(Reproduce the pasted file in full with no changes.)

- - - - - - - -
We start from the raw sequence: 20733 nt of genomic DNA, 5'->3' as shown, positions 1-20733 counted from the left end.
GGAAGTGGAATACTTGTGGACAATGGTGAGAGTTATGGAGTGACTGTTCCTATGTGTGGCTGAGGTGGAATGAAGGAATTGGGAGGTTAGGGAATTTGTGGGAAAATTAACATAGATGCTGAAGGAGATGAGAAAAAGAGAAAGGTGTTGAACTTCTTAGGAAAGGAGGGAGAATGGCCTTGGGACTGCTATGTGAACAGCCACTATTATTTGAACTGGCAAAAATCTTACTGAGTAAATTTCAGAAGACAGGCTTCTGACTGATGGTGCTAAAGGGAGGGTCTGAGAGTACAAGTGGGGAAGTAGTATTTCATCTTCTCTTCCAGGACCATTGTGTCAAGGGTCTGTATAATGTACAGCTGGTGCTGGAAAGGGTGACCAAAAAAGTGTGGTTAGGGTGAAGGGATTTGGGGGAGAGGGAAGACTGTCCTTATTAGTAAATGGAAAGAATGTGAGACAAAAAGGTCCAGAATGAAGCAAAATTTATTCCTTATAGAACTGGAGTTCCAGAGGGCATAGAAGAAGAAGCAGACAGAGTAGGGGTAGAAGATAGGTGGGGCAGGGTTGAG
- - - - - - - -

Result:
We start from the raw sequence: 20733 nt of genomic DNA, 5'->3' as shown, positions 1-20733 counted from the left end.
GGAAGTGGAATACTTGTGGACAATGGTGAGAGTTATGGAGTGACTGTTCCTATGTGTGGCTGAGGTGGAATGAAGGAATTGGGAGGTTAGGGAATTTGTGGGAAAATTAACATAGATGCTGAAGGAGATGAGAAAAAGAGAAAGGTGTTGAACTTCTTAGGAAAGGAGGGAGAATGGCCTTGGGACTGCTATGTGAACAGCCACTATTATTTGAACTGGCAAAAATCTTACTGAGTAAATTTCAGAAGACAGGCTTCTGACTGATGGTGCTAAAGGGAGGGTCTGAGAGTACAAGTGGGGAAGTAGTATTTCATCTTCTCTTCCAGGACCATTGTGTCAAGGGTCTGTATAATGTACAGCTGGTGCTGGAAAGGGTGACCAAAAAAGTGTGGTTAGGGTGAAGGGATTTGGGGGAGAGGGAAGACTGTCCTTATTAGTAAATGGAAAGAATGTGAGACAAAAAGGTCCAGAATGAAGCAAAATTTATTCCTTATAGAACTGGAGTTCCAGAGGGCATAGAAGAAGAAGCAGACAGAGTAGGGGTAGAAGATAGGTGGGGCAGGGTTGAG